Which Programmatic Price is Right?

Which Programmatic Price is Right?

First-price auction or second-price auction – what is the difference, which is most common, and why does it matter?

These are questions that continue to challenge marketers in the programmatic space. If you thought media transacting in a matter of milliseconds was complex, consider the notion of advertisers participating in programmatic auctions that use different pricing models and favor different bidding strategies. Believe it or not, this is the reality in which programmatic marketers currently live.

What’s the Difference?

Before we dive in, it’s important to understand the different types of programmatic auctions. The two most widely accepted types are first-price and second-price. The dynamics of the auctions determine the price at which an impression is sold. In a first-price auction, the highest bidder determines how much an impression is sold for. In a second-price auction, the second-highest bidder determines how much an impression is sold for. Still not following? Let’s break it down further.

Many liken a programmatic auction to buying an item off eBay. In a typical eBay auction, a winner pays the second highest bid rather than their own. For example, if there is an auction on a pair of shoes and user A bids $2.00, user B bids $5.00 and user C bids $10.00 – user C will win the shoes but will not pay $10.00. They will pay $5.01 – one cent higher than the second highest bid in the auction (User B’s bid). The concept of paying slightly higher than the second highest bid rather than your own is the definition of a second-price auction.

If the same scenario were to happen in a first-price auction, user C would still win the shoes, but would pay what they bid – $10.00 – nearly $5.00 more than what they would have paid had it been a second-price auction. User C’s bid was the same in both scenarios, but the dynamics of each auction ultimately affected the final price of the shoes.

Which is Most Common?

For years, second-price auctions have been the norm in the programmatic world. According to eMarketer, in December 2017, only 5.8% of programmatic impressions were sold via first-price auctions. Four months later in March of 2018, eMarketer ran the same analysis and found that 43.3% of programmatic impressions were being sold through first-price auctions.

Though second-price still was the majority at the time, it is clear that significant shifts towards first-price auctions were happening, and happening quickly, throughout the industry. Fast forward to April of 2019, and most of the major exchanges have transitioned to a first-price model. Google, the largest player in the space, was the most recent exchange to announce its plans to shift models by end of year.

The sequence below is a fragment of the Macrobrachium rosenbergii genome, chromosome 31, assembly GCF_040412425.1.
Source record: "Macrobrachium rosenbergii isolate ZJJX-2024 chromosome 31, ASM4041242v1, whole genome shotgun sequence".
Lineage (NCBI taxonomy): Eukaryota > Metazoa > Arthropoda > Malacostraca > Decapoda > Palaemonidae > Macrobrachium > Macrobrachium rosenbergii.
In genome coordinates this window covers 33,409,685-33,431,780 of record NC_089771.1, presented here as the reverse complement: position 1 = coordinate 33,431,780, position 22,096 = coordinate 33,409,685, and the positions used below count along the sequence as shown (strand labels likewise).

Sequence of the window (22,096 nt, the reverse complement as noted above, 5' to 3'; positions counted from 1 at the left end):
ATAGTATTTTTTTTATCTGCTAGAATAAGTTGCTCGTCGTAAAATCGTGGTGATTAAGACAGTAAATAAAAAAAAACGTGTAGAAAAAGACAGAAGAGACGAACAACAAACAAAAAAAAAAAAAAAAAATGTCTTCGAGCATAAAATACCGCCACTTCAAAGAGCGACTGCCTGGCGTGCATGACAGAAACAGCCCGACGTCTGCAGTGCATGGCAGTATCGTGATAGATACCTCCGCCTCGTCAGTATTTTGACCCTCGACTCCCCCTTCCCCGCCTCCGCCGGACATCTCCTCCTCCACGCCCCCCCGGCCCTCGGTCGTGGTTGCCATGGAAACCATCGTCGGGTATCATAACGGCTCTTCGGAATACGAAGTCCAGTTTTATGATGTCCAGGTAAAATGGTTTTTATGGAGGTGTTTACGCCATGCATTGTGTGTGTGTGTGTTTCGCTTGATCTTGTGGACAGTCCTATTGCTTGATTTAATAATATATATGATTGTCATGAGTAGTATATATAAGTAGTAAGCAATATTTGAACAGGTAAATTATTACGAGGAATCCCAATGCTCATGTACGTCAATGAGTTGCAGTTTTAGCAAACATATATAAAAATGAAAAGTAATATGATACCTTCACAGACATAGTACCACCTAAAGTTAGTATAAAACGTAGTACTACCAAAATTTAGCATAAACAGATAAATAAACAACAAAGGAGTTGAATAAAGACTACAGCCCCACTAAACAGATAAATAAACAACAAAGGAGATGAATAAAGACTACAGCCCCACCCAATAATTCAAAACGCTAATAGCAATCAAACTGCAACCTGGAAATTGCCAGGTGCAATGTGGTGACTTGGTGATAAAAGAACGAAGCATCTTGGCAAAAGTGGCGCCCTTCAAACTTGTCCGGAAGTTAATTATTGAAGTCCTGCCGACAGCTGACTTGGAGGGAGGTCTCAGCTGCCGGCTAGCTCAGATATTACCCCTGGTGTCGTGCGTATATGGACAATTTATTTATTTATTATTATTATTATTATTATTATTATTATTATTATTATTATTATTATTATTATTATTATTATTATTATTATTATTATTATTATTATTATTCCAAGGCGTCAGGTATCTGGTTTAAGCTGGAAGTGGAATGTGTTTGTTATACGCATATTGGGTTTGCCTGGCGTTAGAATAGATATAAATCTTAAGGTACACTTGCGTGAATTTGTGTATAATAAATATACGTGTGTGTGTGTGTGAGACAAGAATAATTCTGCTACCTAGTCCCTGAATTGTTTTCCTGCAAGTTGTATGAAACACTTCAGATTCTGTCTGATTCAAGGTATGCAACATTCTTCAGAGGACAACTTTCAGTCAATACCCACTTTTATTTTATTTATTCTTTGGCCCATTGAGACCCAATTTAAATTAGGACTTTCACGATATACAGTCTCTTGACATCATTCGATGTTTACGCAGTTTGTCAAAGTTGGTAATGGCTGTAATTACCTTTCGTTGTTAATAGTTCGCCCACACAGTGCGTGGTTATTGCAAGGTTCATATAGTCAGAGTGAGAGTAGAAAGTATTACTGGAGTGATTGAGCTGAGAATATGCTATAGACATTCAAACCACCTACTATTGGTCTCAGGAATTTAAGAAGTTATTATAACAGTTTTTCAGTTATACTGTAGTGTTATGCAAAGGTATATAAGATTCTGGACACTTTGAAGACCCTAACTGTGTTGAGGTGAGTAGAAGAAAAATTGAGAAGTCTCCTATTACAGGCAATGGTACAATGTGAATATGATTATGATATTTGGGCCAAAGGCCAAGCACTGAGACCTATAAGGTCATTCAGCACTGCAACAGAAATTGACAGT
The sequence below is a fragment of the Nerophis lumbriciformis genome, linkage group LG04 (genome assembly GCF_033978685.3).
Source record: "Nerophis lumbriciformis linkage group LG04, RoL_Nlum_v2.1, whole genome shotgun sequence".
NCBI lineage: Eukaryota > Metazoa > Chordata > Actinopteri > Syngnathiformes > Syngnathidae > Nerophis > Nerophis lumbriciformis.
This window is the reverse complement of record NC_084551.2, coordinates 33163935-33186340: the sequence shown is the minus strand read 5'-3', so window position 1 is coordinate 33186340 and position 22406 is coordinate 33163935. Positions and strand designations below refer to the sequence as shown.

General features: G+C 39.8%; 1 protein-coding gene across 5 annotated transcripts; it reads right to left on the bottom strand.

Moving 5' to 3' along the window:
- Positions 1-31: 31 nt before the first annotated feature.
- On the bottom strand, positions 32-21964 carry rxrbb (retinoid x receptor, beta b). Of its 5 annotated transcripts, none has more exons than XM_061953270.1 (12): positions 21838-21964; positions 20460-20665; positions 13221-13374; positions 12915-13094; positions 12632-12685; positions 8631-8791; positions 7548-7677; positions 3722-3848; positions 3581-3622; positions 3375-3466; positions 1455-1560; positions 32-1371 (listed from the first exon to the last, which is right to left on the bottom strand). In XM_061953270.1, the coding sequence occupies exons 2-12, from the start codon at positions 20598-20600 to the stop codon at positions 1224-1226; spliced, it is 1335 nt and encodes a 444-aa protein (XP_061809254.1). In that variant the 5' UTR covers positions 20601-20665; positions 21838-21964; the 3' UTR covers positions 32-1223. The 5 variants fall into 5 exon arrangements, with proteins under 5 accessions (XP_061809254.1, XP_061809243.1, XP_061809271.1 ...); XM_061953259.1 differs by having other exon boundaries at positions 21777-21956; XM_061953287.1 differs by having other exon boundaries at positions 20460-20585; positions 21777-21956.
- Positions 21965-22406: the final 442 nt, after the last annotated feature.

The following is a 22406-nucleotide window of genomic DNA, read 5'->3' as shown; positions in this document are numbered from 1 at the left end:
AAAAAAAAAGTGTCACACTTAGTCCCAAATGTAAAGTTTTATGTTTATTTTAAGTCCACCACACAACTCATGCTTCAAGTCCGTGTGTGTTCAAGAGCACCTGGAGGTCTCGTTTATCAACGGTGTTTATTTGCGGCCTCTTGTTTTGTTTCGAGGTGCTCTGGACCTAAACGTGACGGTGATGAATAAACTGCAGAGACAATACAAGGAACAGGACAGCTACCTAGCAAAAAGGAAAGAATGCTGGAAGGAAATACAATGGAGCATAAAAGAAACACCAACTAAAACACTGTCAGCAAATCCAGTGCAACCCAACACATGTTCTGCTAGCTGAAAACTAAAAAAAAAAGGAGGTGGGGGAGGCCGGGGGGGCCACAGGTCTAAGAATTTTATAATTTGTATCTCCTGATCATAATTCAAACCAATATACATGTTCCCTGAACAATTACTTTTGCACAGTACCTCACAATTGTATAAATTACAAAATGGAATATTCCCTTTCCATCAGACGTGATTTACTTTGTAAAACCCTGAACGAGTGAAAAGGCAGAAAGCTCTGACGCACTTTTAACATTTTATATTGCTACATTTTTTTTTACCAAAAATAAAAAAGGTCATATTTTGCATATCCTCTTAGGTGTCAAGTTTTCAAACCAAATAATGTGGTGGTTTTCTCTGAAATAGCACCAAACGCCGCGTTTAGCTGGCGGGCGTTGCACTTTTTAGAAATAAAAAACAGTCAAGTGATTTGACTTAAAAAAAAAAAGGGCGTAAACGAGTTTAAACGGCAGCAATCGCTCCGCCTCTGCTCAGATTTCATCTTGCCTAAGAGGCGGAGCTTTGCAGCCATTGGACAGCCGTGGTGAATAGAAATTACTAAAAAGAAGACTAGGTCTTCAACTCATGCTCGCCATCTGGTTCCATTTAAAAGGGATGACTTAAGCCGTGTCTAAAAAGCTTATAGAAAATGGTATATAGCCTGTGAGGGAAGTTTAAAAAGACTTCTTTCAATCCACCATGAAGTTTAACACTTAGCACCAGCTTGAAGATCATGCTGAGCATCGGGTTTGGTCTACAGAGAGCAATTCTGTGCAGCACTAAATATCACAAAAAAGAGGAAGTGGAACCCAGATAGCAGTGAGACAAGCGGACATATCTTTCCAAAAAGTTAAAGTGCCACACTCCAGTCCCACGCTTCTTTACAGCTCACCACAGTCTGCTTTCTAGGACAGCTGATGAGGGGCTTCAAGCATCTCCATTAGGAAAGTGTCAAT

Yes, changes are happening, but it’s also important to discuss why they are happening. The main reasons cited for the shifts have been header bidding and transparency – a topic that has haunted programmatic since the beginning. With first-price auctions there is inherently more transparency as both buyers and sellers can see the actual cost of the impression, allowing buyers the ability to infer additional costs or fees taken by the exchanges. On the contrary, second-price auctions leave buyers a bit more in the dark. If someone bids $10.00 in a second-price auction and wins the bid at $5.01, they can assume the second highest bid was $5.00 and no additional fees or markups were taken but will never know for sure.

Why Does It Matter?

It’s imperative for programmatic advertisers to understand the changes happening to auction pricing because different pricing models require different bidding strategies. Historically, demand-side platforms (DSPs) built their algorithms to facilitate advertisers bidding high enough to win impressions, but ultimately paying no more than the value of the next highest bidder. Now, advertisers are paying exactly what they bid, which can get expensive. How do we know what is a fair price to pay?

Fortunately, there are solutions available to help avoid overpaying. One of the most common tactics is “bid shading”. Bid shading is a technology solution that utilizes an algorithm to calculate the right bid regardless of the auction model used. Most of the DSPs, including Google, have enabled automated bidding solutions such as this in their platform. At Harmelin, our trading desk is utilizing automated bidding solutions whenever and wherever possible. Other best practices we’ve deployed include setting fixed bids no higher than 2x the value of the targeted inventory, working via private deals rather than open exchange, and most importantly, asking questions.

Especially amidst transition, it is imperative for buyers to hold themselves, DSPs, and exchanges accountable. We need to continue to press for transparency, we need to understand what types of auctions we are competing in and we need to know what tactics are available to help mitigate costs. Ultimately, we need to understand the rules of the game before we start playing.